Travis (Marmon, bass/vocals): We’re proud to be carrying a flag for synths in a metal band too, because it’s usually associated just with Dream Theater-type prog metal and European power metal stuff, and I feel like it’s a big part of what makes us a unique band more than anything else. Especially on the first two records where we kinda did a pastiche of various doom subgenres. On both HIDE and Hosana there’s songs that sound like Electric Wizard, songs that sound like Saint Vitus, et cetera, but there’s always these super creepy-ass synths that come in and it’s what helps us separate ourselves from the pack.
So, speaking of these other doom bands that are doing more throwback-oriented sounds, bands you’re using the synths to differentiate yourselves from in a way, how do you guys feel about this new revival of traditional doom stuff?
Travis: For me, it’s just another thing that’s happening in metal. I love pretty much every style of metal out there, except for power metal – and even there there’s some stuff I like – so it’s just kind of another thing happening within the genre.
Matt: Power metal is fun as hell.
Travis: It just doesn’t really speak to me for the most part. Except for Blind Guardian, who are one of the best bands ever. I digress. I listen to pretty much everything under the metal umbrella, so for me, as far as this whole thing goes, I’m a big fan of Pallbearer but I tend to lean closer to sludge on the slower end of things. I love the Iron Monkey and Eyehategod type stuff, my favorite metal record from last year was Cobalt‘s Slow Forever, so the trad doom stuff I’m not super into.
Matt: But it’s bringing people into the fold and I know personally that there are a lot of people who are using these bands as an entry point back into metal. I kinda grew out of metal for a while and started listening to a lot more songwriter stuff and things like that, and the more accessible stuff was definitely what got me back into the genre as a whole. It reminded me how much of a rich tradition metal really is, partially because of the revival and partially because of remasters of older stuff.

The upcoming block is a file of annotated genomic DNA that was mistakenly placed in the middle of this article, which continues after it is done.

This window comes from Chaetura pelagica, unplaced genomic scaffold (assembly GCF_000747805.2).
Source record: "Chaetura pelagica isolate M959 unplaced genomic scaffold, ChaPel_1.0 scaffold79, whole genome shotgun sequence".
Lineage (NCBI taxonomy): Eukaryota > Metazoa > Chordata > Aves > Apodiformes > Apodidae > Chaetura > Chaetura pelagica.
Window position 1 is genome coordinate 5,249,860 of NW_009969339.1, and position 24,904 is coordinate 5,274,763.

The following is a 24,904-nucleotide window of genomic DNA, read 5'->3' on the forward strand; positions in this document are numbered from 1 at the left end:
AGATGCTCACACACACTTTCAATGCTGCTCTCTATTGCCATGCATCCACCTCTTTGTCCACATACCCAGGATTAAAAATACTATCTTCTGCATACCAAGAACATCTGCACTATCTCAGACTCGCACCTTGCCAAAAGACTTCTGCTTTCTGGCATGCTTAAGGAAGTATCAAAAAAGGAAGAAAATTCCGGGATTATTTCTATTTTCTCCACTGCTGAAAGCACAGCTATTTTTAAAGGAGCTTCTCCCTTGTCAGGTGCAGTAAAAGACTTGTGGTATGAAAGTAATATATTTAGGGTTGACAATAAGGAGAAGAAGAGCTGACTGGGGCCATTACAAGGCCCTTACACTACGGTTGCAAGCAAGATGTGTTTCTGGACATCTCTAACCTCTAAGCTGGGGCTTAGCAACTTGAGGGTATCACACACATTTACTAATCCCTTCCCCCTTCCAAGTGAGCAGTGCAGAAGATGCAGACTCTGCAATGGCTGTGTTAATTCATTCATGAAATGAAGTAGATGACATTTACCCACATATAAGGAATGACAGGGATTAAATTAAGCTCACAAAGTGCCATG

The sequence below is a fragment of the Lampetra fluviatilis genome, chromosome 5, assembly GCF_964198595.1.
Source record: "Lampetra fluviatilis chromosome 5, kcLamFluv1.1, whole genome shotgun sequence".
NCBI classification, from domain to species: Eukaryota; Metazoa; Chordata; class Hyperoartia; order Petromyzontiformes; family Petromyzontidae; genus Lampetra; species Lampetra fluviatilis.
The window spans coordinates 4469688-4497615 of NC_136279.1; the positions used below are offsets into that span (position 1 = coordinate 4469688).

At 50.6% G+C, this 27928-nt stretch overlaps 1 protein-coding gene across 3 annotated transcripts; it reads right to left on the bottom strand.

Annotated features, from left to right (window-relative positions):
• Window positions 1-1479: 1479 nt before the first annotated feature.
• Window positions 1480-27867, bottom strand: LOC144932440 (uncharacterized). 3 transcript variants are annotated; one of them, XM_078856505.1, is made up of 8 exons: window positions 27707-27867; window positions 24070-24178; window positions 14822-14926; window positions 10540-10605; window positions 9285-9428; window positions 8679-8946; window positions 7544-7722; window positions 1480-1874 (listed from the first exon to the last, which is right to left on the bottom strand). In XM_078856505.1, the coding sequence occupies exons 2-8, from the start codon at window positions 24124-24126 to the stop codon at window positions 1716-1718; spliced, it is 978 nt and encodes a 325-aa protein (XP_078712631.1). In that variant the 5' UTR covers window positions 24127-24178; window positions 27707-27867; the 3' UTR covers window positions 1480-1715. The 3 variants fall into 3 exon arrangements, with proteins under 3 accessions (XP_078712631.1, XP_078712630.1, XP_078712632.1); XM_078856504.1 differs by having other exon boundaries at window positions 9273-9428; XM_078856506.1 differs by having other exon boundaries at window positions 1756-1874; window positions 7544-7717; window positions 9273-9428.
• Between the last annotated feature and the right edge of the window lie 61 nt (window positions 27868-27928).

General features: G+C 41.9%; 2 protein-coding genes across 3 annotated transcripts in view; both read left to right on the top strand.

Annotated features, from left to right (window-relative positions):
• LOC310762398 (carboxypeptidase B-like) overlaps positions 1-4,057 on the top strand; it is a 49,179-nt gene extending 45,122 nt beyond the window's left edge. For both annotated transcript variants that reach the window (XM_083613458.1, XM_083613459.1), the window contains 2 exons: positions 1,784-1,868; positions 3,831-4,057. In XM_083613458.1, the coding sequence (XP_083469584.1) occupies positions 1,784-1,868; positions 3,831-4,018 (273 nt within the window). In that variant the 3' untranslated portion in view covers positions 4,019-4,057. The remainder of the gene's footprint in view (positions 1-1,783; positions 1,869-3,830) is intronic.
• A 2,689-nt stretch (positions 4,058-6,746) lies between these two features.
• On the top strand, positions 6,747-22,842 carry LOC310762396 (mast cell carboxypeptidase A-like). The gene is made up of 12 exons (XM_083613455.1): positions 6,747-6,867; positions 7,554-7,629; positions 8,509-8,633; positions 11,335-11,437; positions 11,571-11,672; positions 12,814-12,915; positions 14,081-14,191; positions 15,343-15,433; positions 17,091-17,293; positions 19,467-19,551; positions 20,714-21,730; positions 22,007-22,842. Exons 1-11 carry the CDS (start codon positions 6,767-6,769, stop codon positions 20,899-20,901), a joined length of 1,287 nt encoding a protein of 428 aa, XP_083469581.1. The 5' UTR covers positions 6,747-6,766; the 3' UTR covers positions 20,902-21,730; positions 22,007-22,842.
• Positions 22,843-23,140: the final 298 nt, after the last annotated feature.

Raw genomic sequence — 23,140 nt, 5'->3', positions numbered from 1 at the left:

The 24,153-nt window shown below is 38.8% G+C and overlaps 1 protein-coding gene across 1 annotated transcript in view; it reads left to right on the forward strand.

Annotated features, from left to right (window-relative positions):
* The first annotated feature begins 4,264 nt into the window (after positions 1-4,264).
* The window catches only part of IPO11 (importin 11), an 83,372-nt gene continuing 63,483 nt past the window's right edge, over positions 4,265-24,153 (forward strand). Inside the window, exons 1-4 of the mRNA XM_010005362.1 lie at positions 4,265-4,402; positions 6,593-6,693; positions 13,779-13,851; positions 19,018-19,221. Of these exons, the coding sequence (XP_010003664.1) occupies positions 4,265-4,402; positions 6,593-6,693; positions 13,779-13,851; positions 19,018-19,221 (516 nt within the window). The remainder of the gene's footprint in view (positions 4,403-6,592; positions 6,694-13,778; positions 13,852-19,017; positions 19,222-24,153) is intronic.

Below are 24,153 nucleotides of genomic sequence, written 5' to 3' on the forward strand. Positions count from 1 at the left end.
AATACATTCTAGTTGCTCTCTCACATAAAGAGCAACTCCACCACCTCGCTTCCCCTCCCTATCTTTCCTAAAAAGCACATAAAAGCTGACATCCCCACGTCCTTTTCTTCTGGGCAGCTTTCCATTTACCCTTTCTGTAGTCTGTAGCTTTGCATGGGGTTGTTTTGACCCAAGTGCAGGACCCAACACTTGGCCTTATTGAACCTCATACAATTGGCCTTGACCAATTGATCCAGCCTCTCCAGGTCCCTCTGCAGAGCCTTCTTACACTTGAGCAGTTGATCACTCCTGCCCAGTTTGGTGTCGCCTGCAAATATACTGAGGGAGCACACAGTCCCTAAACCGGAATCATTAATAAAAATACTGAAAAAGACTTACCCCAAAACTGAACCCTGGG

Travis: It also brings a lot of new people into the fold, which I know a lot of people are against, and that’s dumb. Bands like Pallbearer get knocked a lot for being “hipster metal,” or whatever, but they just sound like Warning. It’s just that the vocalist doesn’t scream at all so if that’s something people aren’t into they can use stuff like this to get more familiar with the genre. Just because the band works hard and has a good publicist, and is able to get attention from publications that don’t normally write stuff about metal, and then you have people who don’t like metal but like this stuff a lot, you have people that will get really pissed about it.
Matt: When you go to those shows it’s really obvious that people don’t typically know how to behave at a metal show. When I saw Pallbearer live, almost nobody was headbanging and it was really weird to see. I go to these shows and it’s all the same people I see around town at indie rock shows.
Travis: Yeah, it’s the same at Deafheaven shows. It’s totally fine, of course, but it’s just funny to see. When they played a show here with Carcass as a Chicago Open Air afterparty, I thought it would be a bunch of Carcass fans that would be pissed they had to sit through Deafheaven to see who they came for, but it ended up being a lot of Deafheaven fans who had clearly never heard of Carcass – which is fine – but you could tell they were really surprised by them. They were into it for the most part but they had no idea what they were getting into.
Matt: I’m not a huge fan of their records but I like how they’re using their position as the “hip” metal band to bring more purist metal out with them.
Travis: They will play with literally anyone. Like, every tour they’re on is just bizarre. But yeah, with hipster metal, we all listen to a lot of stuff outside of metal, and it would definitely be really easy to categorize Flesh of the Stars as a hipster band. I’m always really wary of that elitism in the scene and those people that are afraid to look outside of the genre. Like, it’s a really diverse genre so saying you just listen to metal could mean any number of things and get a huge variety, but sometimes you just gotta listen to Danny Brown or something. And for all I know he would totally listen to a record like this too. Dude’s eclectic as fuck.
Mike: Side note – was anybody else as charmed by his photo with Jack White as I was? He looks so fucking stoked in that photo and the caption is like, “just met my hero.”
Matt: What a guy.
Alright, well, I’ve got one more question for you guys, and this one’s the big one. How do you guys like your eggs?
Travis: I don’t eat eggs. I like things with eggs in them, but I don’t eat eggs. Like, I like french toast, and egg bagels, and stuff like that, but I don’t eat eggs.
Matt: When I’m eating eggs, I like them poached and on toast, usually, with some hot sauce.
Mike: Egg in a basket. Cut a hole in some toast and cook an egg in it. It’s the best. I have them at least twice a week.
Excellent answers. Thanks so much for joining me, guys.